Why gentlemanly conduct is alive and well
The sportsmanship displayed this weekend by cyclists on the Tour de France begs the question: does sport bring out the best in some men?
You have to look quite hard, but in among the court cases, violence, multimillion pound contracts and on-field hissy fits, professional sport can still throw up the occasional example of pure sportsmanship.
That was certainly the case at the weekend, when an apparent attempt at sabotage - carpet tacks were thrown onto the road - left several Tour de France cyclists with punctures and one or two stranded waiting for new bikes. One of those was defending champion Cadel Evans.
Instead of taking advantage of a rival's ill luck, race leader Bradley Wiggins called for the peloton to slow down so that Evans could catch up. The two men then crossed the finish line side by side.
"Hats off to Sky and Wiggins," Evans' teammate George Hincapie said on NBC Sports after the race. "They weren't aggressive at all. They knew we were having difficulties and they didn't take advantage of the situation. It's good to know there's still some kind of sportsmanship out there."
So why didn't Wiggins use the incident to all but eliminate Evans as a challenger for this year's Tour? When the going gets tough, why does competitive sport bring out the best in some men?
It's not just cycling
One factor that helps explain the weekend's events is camaraderie. Cycling is one of the most physically demanding sports of all. The threat of serious injury is ever present. Cyclists tend to share a mutual respect and admiration that encourages sportsmanship.
But every sport has its gentlemen. Some argue that Andy Murray's speech after losing the Wimbledon final this year was a classic example of taking defeat gracefully.
Even in the sometimes morally dubious world of Premiers League football, sportsmanship sometimes wins out, and spectacularly so. In 1997, Liverpool striker Robbie Fowler raced into the box and tumbled over the outstretched hands of Arsenal goalkeeper David Seaman.
Instead of getting up and punching the air in celebration at the subsequent penalty award, Fowler protested to the referee. He wanted the penalty decision withdrawn. There had been no contact, said Fowler. The penalty should not have been given.
Even more unforgettable were the actions of controversial Italian Paolo Di Canio, at the time playing for West Ham. When the Everton keeper Paul Gerrard went down injured, the ball was crossed ready for Di Canio to tap into an empty net, only for the striker to catch the ball and signal that Gerrard needed attention.
All sports can boast similar examples of sportsmanship, of course. Perhaps most famously, Jesse Owens only won one of his four gold medals at the 'Nazi' Berlin Olympics of 1936 after German long jumper Lutz Long advised him to alter his run up. Owens jumped to gold and Long had to be content with silver, but the men celebrated together.
What makes a sportsman?
So why didn't Di Canio tap into an empty net and Long keep his advice to himself? What is certainly true is that these actions stand out because of their relative rarity. Most footballers would have scored the goal and worried about the goalkeeper later.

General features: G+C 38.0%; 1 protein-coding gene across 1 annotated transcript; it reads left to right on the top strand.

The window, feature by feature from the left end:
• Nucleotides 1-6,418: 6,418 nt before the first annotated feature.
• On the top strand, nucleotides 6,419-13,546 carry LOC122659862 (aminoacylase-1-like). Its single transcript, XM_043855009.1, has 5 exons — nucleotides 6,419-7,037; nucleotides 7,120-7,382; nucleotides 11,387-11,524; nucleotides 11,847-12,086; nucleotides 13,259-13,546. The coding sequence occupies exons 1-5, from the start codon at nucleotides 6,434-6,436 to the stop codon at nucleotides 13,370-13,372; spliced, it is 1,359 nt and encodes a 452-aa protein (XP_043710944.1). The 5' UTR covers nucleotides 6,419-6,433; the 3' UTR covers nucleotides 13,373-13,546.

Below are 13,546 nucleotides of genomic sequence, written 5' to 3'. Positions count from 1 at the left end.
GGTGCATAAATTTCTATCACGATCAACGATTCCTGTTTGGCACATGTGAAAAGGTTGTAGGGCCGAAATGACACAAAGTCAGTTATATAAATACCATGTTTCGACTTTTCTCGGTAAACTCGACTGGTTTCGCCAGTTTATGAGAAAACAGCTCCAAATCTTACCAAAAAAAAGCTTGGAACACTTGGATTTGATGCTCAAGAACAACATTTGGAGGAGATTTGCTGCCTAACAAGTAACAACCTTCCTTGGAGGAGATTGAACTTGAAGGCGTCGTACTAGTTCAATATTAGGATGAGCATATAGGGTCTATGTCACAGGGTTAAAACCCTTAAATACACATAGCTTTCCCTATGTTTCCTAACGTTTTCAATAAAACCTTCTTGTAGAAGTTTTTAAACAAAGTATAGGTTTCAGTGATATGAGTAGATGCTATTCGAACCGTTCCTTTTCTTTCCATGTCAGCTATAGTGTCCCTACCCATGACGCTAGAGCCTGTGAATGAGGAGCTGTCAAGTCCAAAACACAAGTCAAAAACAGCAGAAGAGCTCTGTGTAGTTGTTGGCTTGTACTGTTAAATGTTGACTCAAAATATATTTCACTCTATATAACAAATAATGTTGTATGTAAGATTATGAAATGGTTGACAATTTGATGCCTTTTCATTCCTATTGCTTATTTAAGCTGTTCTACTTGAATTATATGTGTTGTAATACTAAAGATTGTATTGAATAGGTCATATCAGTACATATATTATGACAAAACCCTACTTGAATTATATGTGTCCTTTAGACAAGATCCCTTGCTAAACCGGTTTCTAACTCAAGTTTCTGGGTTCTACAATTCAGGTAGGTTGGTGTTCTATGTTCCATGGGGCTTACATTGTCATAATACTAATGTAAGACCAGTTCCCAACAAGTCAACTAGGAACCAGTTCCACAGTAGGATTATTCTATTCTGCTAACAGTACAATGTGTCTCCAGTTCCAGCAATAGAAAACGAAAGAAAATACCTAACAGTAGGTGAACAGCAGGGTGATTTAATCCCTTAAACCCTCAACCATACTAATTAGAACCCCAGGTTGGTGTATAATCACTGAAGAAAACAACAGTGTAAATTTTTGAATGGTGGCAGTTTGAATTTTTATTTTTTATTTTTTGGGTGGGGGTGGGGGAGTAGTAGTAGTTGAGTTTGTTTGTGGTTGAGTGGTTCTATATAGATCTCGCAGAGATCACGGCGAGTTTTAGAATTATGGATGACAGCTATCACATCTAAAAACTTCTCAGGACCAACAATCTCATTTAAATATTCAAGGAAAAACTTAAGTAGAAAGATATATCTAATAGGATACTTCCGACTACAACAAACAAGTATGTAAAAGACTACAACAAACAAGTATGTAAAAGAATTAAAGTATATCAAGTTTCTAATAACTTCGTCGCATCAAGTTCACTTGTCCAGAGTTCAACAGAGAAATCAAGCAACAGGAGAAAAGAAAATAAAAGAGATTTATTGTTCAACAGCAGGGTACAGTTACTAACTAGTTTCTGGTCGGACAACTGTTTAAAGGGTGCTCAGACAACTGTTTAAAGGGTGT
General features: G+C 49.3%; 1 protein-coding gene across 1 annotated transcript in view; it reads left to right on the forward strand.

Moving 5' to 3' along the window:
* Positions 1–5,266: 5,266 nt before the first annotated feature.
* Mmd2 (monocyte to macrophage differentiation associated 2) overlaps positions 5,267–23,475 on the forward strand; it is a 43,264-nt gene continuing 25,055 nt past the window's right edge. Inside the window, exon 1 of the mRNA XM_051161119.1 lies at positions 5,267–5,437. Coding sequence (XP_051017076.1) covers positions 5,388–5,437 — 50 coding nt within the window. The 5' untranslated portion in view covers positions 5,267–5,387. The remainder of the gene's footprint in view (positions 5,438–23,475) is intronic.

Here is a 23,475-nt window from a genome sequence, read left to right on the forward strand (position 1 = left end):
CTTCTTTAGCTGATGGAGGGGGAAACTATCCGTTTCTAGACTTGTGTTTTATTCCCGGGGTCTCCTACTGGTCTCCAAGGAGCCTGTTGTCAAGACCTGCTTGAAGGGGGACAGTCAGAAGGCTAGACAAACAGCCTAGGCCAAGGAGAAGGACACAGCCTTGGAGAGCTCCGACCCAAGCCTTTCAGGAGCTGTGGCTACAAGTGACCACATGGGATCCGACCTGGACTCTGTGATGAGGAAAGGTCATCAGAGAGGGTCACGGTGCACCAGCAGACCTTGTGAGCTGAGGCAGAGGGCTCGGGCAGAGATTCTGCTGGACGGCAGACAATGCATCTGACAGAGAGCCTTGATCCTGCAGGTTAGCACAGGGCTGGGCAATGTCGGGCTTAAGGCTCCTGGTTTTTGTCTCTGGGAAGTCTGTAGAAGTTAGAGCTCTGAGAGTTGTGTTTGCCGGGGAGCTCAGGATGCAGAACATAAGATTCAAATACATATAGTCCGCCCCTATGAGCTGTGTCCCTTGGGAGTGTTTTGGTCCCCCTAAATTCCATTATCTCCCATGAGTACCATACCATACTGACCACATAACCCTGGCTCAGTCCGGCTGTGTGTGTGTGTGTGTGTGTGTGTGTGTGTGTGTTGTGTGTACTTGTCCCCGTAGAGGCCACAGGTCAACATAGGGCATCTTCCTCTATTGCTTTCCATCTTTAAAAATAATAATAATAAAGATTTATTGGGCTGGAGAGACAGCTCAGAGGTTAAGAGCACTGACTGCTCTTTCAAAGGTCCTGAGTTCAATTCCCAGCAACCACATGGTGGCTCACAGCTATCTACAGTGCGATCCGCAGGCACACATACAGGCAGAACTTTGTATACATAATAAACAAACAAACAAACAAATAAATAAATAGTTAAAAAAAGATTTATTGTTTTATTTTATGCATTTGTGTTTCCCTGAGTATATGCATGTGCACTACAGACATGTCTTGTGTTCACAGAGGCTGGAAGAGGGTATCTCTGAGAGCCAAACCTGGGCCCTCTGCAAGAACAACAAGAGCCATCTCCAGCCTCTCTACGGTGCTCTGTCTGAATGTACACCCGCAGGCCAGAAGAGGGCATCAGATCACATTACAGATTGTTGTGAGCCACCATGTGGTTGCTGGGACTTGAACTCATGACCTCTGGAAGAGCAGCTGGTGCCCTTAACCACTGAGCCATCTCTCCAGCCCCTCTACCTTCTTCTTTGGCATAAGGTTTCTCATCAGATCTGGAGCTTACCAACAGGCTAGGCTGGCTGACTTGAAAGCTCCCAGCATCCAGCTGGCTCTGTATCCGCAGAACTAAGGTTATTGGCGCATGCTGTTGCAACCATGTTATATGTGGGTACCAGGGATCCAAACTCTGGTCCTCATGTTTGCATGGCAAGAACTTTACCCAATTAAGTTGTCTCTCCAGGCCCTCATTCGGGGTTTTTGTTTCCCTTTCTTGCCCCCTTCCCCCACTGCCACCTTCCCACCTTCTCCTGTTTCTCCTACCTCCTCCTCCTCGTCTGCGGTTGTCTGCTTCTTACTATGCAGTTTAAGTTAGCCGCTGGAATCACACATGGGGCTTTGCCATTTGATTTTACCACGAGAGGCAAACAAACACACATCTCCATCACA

Psychologist Dr Jay Goldstein, who has published research into sportsmanship, states: "Among some selﬁsh and self-absorbed professional athletes, gracious losers and winners are hard to ﬁnd. Instead, attempts to cheat, taunting, and head-butting appear to be the norm."
It may even be true that sportsmanship is in decline, as the overarching desire to win is instilled in young athletes at an ever earlier age. One American study found that 84% of teenage soccer players would deliberately foul an opponent to stop him scoring.
So what marks out the other 16%, along with Wiggins, Fowler and Di Canio? It may simply be down to upbringing and the example set by parents. A study by Dr Goldstein found that 50% of parents got angry watching their children's football games. Some even fought with each other.
"The idea that youth sport participants should enjoy the journey, rather than being judged by the ﬁnal score, seems far removed from the minds of such parents," said Dr Goldstein. And that win-at-all-costs mentality gets transferred to their children, who then keep it throughout their athletic careers.
There may be one more reason. Psychologists have identified two motivations that drive people to compete in competitive sport.
Ego-driven sportsmen play to win. They want to display their superiority and to win at all costs, and will justify fouling an opponent to stop him scoring as simply a tactic anyone could employ. Being ungentlemanly is simply a strategy for winning.
But others are driven by 'task orientation'. In a nutshell, they play sport because they want to master its skills. Their focus is more on improving their ability than winning, though winning is one obvious consequence of their journey of self-improvement. But because the focus is not solely on winning, these players are more likely to display sportsman-like traits during matches or races.
Winning the best way
So maybe Wiggins, Di Canio et al were motivated more by task orientation rather than ego, at least on these occasions.
And maybe they just wanted to win in the best way possible. Psychologically, a win is devalued if your opponent can't give his best too.
Wiggins may simply want to know that, if he still has the yellow jersey in Paris next week, he has won the world's most gruelling cycle race by being the very best road cyclist of all.
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